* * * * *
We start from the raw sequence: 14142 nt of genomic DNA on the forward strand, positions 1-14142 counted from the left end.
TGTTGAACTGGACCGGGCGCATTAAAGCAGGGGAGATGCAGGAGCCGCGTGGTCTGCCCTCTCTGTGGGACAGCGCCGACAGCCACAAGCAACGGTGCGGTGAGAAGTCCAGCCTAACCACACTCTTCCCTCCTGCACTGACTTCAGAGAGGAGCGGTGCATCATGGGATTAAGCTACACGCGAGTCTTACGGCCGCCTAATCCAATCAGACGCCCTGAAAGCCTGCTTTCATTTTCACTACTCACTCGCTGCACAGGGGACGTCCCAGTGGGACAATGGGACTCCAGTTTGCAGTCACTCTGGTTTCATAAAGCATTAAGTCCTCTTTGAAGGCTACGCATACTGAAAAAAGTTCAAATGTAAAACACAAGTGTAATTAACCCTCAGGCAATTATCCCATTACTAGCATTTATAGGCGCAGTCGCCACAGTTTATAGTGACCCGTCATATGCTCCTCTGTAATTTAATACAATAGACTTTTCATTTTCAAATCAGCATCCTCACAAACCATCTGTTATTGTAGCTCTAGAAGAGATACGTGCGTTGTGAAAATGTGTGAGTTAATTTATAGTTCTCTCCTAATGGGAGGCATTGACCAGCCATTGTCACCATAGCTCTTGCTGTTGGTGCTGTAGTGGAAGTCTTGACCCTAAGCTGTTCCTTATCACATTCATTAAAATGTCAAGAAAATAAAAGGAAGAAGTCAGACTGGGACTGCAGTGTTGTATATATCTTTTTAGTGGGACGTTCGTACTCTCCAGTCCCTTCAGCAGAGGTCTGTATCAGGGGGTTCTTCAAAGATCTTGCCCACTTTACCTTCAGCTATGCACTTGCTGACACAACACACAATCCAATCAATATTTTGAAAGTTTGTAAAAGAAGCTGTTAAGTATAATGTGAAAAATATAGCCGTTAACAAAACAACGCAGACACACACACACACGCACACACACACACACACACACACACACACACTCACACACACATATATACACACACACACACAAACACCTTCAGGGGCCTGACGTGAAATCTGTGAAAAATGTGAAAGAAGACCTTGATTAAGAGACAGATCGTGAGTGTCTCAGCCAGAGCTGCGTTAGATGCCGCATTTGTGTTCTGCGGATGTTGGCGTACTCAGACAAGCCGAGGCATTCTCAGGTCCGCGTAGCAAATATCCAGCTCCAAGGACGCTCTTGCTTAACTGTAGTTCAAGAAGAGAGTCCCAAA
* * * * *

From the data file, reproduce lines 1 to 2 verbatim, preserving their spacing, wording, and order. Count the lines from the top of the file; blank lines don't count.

We start from the raw sequence: 14142 nt of genomic DNA on the forward strand, positions 1-14142 counted from the left end.
TGTTGAACTGGACCGGGCGCATTAAAGCAGGGGAGATGCAGGAGCCGCGTGGTCTGCCCTCTCTGTGGGACAGCGCCGACAGCCACAAGCAACGGTGCGGTGAGAAGTCCAGCCTAACCACACTCTTCCCTCCTGCACTGACTTCAGAGAGGAGCGGTGCATCATGGGATTAAGCTACACGCGAGTCTTACGGCCGCCTAATCCAATCAGACGCCCTGAAAGCCTGCTTTCATTTTCACTACTCACTCGCTGCACAGGGGACGTCCCAGTGGGACAATGGGACTCCAGTTTGCAGTCACTCTGGTTTCATAAAGCATTAAGTCCTCTTTGAAGGCTACGCATACTGAAAAAAGTTCAAATGTAAAACACAAGTGTAATTAACCCTCAGGCAATTATCCCATTACTAGCATTTATAGGCGCAGTCGCCACAGTTTATAGTGACCCGTCATATGCTCCTCTGTAATTTAATACAATAGACTTTTCATTTTCAAATCAGCATCCTCACAAACCATCTGTTATTGTAGCTCTAGAAGAGATACGTGCGTTGTGAAAATGTGTGAGTTAATTTATAGTTCTCTCCTAATGGGAGGCATTGACCAGCCATTGTCACCATAGCTCTTGCTGTTGGTGCTGTAGTGGAAGTCTTGACCCTAAGCTGTTCCTTATCACATTCATTAAAATGTCAAGAAAATAAAAGGAAGAAGTCAGACTGGGACTGCAGTGTTGTATATATCTTTTTAGTGGGACGTTCGTACTCTCCAGTCCCTTCAGCAGAGGTCTGTATCAGGGGGTTCTTCAAAGATCTTGCCCACTTTACCTTCAGCTATGCACTTGCTGACACAACACACAATCCAATCAATATTTTGAAAGTTTGTAAAAGAAGCTGTTAAGTATAATGTGAAAAATATAGCCGTTAACAAAACAACGCAGACACACACACACACGCACACACACACACACACACACACACACACACTCACACACACATATATACACACACACACACAAACACCTTCAGGGGCCTGACGTGAAATCTGTGAAAAATGTGAAAGAAGACCTTGATTAAGAGACAGATCGTGAGTGTCTCAGCCAGAGCTGCGTTAGATGCCGCATTTGTGTTCTGCGGATGTTGGCGTACTCAGACAAGCCGAGGCATTCTCAGGTCCGCGTAGCAAATATCCAGCTCCAAGGACGCTCTTGCTTAACTGTAGTTCAAGAAGAGAGTCCCAAA